Two comments made by readers on a previous thread (by Ken and Tmesis) raise competing but valid points about what sorts of limits (if any) should be put on freedom on speech when comments start straying into vilification, or become just plain offensive.
I am concerned that sometimes the adamant protection of the concept of free speech can be at the cost of protecting certain groups from the harm speech can cause. (I.E Allowing neo-nazi and white supremacist opinion to be in public discourse on the premise of protecting the right to freedom of expression.) I think we need to realise that speech can be just as harmful as action, and should therefore be regulated in the same ways.
Ken’s view is:
one’s most dangerous opponent / enemy is the one you can’t see. Distasteful as it may be, its better to let all morons have air time and let their arguments stand or fail than be blocked (because the prevailing group- who gives anyone the mortgage on rightness anyway) might not agree. Free speech as long as I agree with you is not free speech at all.
I’ve been pondering precisely this question recently, following some of the comments made on this site in the last week or so.
Some comments have been in the category of what I would call vilification, and I don’t wish to be perceived in any way as tacitly condoning that or being an unitended facilitator for it. Perhaps more importantly, if comments get too bile filed, it may put off some readers who won’t come back – thus defeating the purpose of open expression which the comment facility is meant to encourage. I know some people go by the adage that ‘if you can’t stand the heat get out of the kitchen’ as a justification for being as aggressive as they like. While I can cope fine with that, I don’t won’t others to be put off expressing their views for fear they may cop a bucket of bile in response, or even worse, people not bothering to read the comments at all.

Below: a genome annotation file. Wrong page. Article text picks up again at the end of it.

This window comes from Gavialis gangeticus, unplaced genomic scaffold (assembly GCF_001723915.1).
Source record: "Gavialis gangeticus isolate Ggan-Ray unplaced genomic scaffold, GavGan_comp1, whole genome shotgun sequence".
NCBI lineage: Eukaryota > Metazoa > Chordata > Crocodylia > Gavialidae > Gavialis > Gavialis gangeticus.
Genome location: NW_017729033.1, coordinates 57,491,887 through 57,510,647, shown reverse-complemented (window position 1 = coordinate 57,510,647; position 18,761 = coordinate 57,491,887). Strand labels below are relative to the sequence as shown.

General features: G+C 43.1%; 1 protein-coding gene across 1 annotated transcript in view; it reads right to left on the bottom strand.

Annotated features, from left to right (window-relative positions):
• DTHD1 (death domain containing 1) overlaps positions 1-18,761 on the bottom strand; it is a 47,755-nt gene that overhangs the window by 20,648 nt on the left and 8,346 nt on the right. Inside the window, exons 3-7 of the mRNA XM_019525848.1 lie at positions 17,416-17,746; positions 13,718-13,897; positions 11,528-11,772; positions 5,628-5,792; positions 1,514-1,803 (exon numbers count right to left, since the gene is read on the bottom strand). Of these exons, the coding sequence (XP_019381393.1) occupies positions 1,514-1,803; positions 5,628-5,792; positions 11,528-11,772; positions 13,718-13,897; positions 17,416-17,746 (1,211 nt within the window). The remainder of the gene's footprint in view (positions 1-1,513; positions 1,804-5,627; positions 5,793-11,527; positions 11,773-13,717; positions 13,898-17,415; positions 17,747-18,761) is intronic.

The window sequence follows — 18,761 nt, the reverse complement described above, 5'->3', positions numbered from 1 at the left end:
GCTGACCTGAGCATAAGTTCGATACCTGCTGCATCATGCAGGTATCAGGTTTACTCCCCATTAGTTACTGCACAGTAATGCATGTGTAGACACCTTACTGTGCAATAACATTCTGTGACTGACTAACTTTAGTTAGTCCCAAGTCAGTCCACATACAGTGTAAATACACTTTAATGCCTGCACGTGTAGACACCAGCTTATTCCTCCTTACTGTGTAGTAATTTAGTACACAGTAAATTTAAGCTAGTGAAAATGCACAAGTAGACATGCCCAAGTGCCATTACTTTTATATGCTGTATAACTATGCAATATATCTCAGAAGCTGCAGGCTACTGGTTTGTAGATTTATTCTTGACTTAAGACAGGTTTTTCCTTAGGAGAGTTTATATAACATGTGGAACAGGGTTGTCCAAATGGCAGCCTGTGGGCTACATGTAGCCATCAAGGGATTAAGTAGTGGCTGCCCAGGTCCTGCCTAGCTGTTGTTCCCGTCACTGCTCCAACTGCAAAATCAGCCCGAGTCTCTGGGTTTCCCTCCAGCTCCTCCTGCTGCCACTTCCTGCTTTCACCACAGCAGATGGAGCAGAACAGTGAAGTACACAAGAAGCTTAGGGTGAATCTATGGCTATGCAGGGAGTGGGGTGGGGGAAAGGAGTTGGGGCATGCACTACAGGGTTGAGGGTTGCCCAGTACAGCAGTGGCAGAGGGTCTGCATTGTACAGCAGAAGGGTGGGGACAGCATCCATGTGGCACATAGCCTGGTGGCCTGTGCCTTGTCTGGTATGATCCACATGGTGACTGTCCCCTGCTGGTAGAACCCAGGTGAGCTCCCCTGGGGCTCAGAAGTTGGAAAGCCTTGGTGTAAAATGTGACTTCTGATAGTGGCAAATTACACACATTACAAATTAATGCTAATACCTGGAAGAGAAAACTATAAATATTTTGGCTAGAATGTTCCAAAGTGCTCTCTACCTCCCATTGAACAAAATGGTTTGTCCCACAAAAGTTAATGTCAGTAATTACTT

However, I think it is also valuable – especially on a site like this that seeks to encourage and open up political debate and questioning – for everyone to be able to see what views are out there, however unpalatable or uncomfortable they may be.
It’s promoted me to work on developing a more formal comment policy, and I’d be interested in the views of readers on what approach they feel is best for a site like this one. The wider topic of balancing the right to freedom of speech with the right to freedom from vilification is also very current at the moment, with different views about laws dealing with so-called ‘seditious’ speech and racial or religious vilification.
NOTE: Just for the information of readers, I have always retained the right to delete any comment from this site that I think is excessively abusive, inflammatory, defamatory or flagrantly vilifying (especially about others rather than myself). So far I have leant very much towards enabling free unhindered expression of views – given this site is specifically intended to encourage greater participation in political debate – unless it becomes clearly irresponsible. I’ve only removed one comment from the thousands that have been posted during the 16 months I’ve been blogging (which was just a gratuitous racist spray which was not even related to the topic under discussion). However, there are very few rights that are 100% absolute and that don’t have to curtailed in at least some circumstances by a competing right or responsibility – the question is what balance to strike.
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